• Dr. Chloe Robinson

Species Spotlight: Tri-colored Bat

To celebrate the run up to Halloween, we want to shine the moonlight on each of the eight bat species of Ontario. In this series of blog posts, we will be highlighting the key info for each species and will provide some exclusive recordings we have collected this year in our Batacea Guelph Bat Watch project.



©Batacea 2020 (based on photo by Merlin Tuttle)

In this post, we will be spotlighting the tri-colored bat (scientific name: Perimyotis subflavus).







Species Description


The tri-colored bat (formerly known as the eastern pipistrelle) has pale brown fur, weighs ~7 grams and has a wing span averaging 23 centimetres. Its muzzle, forearms and ears are orange-red and the sides of its wings and body are dark brown. The name 'tri-colored' comes from the fact this species has black, yellow and brown hairs on its back.


Range and Ecology

Distribution of tri-colored bats based on Van Zyll de Jong (1985) and National Wildlife Health Centre. (Map created by J. Wu, COSEWIC Secretariat).

Tri-colored bats can be found on the east of Canada, specifically in Ontario, New Brunswick, Nova Scotia and Québec. This species is associated with forested habitats, similar to the northern myotis, and they feed over water and in forest clearings on a variety of flying insects, such as beetles, flies and moths.


During the summer months, tri-colored bats can be found roosting on the branches of trees and in the winter months they roost in caves/mines (hibernacula).



Below is a video we took of tri-colored bats feeding in a forest clearing.


Conservation Status


This species is currently classified as 'Vulnerable' according to the IUCN Red List, with decreasing long-term population trends. Similar to the little brown bat and northern myotis, tri-colored bats have been severely affected by white-nose syndrome (WNS). The tri-colored bat’s Canadian range falls completely within the current known range of WNS, and as a result, the risk of localized extinction (extirpation) for this species is higher than that of little brown bat and northern myotis. Other issues, including loss of forest cover, chemical contamination and loss of roosts through human removal also threaten this species.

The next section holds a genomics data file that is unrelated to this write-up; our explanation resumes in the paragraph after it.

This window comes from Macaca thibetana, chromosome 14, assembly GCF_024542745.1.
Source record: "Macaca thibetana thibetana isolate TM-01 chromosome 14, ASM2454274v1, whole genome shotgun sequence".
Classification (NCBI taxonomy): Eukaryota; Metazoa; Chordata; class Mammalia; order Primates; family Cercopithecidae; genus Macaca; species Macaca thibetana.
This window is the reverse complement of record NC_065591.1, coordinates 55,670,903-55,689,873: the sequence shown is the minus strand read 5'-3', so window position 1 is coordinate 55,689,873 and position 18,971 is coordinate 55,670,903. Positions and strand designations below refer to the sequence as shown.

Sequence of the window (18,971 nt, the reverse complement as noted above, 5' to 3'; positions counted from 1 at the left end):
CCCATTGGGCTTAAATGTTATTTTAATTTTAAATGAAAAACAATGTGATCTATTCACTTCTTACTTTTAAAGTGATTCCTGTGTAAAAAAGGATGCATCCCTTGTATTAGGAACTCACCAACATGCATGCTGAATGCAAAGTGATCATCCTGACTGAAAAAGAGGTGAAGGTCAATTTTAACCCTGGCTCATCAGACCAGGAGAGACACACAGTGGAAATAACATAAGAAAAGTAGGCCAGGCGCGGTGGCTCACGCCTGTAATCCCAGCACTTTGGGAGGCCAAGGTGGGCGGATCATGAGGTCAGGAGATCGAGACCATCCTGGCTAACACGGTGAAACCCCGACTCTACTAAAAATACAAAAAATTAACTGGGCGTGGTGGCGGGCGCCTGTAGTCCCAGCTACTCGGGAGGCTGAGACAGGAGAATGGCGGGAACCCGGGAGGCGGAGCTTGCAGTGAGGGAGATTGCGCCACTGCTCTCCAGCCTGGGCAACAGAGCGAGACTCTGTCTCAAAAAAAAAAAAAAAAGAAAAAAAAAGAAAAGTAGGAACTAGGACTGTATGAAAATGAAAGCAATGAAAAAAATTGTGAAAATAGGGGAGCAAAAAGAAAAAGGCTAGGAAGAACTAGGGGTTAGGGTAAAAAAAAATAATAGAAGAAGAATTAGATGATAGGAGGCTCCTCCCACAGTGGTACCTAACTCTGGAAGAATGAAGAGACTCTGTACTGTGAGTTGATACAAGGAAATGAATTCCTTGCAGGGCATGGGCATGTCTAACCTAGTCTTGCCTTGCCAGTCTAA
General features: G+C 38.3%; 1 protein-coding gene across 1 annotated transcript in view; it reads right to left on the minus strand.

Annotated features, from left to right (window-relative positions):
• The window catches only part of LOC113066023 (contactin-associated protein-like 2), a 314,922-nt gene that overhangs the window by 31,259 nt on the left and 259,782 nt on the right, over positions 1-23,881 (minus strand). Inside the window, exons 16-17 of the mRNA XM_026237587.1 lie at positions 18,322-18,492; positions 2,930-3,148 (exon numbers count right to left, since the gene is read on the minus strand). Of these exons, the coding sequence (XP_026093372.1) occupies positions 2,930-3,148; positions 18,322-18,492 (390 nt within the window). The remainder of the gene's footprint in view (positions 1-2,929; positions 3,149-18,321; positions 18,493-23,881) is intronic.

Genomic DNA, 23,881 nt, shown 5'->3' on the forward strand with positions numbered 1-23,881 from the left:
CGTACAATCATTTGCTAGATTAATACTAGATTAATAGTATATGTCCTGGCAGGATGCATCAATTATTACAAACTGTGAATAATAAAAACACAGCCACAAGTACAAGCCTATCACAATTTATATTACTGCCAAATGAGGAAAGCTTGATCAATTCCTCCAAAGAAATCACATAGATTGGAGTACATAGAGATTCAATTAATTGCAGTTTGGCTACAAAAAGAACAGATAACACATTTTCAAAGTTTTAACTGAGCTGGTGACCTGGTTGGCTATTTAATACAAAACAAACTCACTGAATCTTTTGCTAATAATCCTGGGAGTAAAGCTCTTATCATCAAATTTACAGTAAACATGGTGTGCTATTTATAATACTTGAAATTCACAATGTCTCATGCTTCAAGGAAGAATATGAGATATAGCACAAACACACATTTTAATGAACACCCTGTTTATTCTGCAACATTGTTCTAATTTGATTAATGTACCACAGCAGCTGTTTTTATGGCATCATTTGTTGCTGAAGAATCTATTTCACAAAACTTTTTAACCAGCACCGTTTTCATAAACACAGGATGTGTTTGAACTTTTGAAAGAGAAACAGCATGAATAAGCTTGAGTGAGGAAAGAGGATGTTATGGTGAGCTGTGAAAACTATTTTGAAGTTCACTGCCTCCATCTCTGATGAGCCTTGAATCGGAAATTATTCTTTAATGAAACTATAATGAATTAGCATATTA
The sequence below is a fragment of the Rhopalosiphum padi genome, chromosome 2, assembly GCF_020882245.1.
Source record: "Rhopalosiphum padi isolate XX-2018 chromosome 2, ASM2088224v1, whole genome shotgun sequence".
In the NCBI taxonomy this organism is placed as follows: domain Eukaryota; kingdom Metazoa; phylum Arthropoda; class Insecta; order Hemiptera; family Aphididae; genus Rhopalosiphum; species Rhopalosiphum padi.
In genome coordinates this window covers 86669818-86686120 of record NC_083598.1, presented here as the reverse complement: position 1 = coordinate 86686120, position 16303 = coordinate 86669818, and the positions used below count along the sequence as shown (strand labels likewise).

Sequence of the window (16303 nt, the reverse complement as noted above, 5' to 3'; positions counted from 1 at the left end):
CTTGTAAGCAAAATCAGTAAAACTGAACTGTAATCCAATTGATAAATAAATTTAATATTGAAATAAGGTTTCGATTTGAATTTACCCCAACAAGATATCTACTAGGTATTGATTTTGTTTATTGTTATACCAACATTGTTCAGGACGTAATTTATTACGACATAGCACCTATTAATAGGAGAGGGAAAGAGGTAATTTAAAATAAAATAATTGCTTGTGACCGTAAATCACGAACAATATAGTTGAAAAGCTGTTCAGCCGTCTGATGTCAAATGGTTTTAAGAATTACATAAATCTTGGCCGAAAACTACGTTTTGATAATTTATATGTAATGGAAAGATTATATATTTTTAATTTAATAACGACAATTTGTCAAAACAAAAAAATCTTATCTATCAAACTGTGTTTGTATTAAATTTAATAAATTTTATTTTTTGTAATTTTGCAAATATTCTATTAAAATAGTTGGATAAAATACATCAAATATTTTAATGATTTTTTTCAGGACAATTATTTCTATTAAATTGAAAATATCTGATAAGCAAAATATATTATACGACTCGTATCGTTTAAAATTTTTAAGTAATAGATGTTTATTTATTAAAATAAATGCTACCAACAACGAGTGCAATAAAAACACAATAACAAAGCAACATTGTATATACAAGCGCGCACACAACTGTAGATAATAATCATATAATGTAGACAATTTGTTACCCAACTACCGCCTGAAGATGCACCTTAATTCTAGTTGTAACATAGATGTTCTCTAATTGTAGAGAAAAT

Acoustic Recordings


Throughout our 2020 summer surveys, tri-colored bats were recorded at our heavily forested site, making up 5.8% of the total number of recordings for 2020.


Spectrograms from tri-colored bats typically range between ~70-40 kHz, with an abrupt transition between vertical and horizontal components. The horizontal component is largely flat and often above 40 kHz.



To listen to the tri-colored bat call snippet above, download the MP4 file below.

Tricolored_10_August_2020
.zip
Download ZIP • 55KB

More Info


For more information on tri-colored bats, visit Bat Conservation International, Ontario Species at Risk or Nature Conservancy Canada websites.


To explore more tri-colored bat spectrograms, check out the iNaturalist Bat Spectrogram project.


Read our northern myotis, eastern red bat, little brown bat, silver-haired bat, big brown bat and hoary bat species spotlights on the Batacea blog page and keep an eye out for our final species spotlight on 31st October.

Our Wildlife Needs You!

Wildlife rehabilitation is conducted in a voluntary capacity, meaning governments do not provide financial support for rehabilitators. Support licensed wildlife rehabilitators in Ontario by donating money through Ontario Wildlife Rescue.

© 2020 by Batacea

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